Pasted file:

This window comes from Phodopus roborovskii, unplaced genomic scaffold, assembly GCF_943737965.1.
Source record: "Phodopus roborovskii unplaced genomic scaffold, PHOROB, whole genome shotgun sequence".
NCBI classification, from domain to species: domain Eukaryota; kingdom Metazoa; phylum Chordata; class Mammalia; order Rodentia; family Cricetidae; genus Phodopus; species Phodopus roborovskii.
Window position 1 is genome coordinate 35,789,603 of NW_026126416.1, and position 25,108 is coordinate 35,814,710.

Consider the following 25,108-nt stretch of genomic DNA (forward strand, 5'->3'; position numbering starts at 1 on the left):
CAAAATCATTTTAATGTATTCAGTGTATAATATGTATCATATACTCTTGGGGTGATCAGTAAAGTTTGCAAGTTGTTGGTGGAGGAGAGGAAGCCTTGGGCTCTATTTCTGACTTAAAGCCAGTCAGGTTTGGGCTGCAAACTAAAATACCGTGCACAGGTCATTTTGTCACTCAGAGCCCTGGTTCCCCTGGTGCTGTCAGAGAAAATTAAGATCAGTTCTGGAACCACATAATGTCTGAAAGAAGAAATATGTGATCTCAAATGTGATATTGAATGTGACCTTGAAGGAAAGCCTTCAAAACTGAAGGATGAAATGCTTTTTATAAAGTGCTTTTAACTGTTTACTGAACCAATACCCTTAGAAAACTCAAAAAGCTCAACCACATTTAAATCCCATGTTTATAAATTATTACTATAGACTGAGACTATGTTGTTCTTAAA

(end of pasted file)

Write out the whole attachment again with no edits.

This window comes from Phodopus roborovskii, unplaced genomic scaffold, assembly GCF_943737965.1.
Source record: "Phodopus roborovskii unplaced genomic scaffold, PHOROB, whole genome shotgun sequence".
NCBI classification, from domain to species: domain Eukaryota; kingdom Metazoa; phylum Chordata; class Mammalia; order Rodentia; family Cricetidae; genus Phodopus; species Phodopus roborovskii.
Window position 1 is genome coordinate 35,789,603 of NW_026126416.1, and position 25,108 is coordinate 35,814,710.

Consider the following 25,108-nt stretch of genomic DNA (forward strand, 5'->3'; position numbering starts at 1 on the left):
CAAAATCATTTTAATGTATTCAGTGTATAATATGTATCATATACTCTTGGGGTGATCAGTAAAGTTTGCAAGTTGTTGGTGGAGGAGAGGAAGCCTTGGGCTCTATTTCTGACTTAAAGCCAGTCAGGTTTGGGCTGCAAACTAAAATACCGTGCACAGGTCATTTTGTCACTCAGAGCCCTGGTTCCCCTGGTGCTGTCAGAGAAAATTAAGATCAGTTCTGGAACCACATAATGTCTGAAAGAAGAAATATGTGATCTCAAATGTGATATTGAATGTGACCTTGAAGGAAAGCCTTCAAAACTGAAGGATGAAATGCTTTTTATAAAGTGCTTTTAACTGTTTACTGAACCAATACCCTTAGAAAACTCAAAAAGCTCAACCACATTTAAATCCCATGTTTATAAATTATTACTATAGACTGAGACTATGTTGTTCTTAAA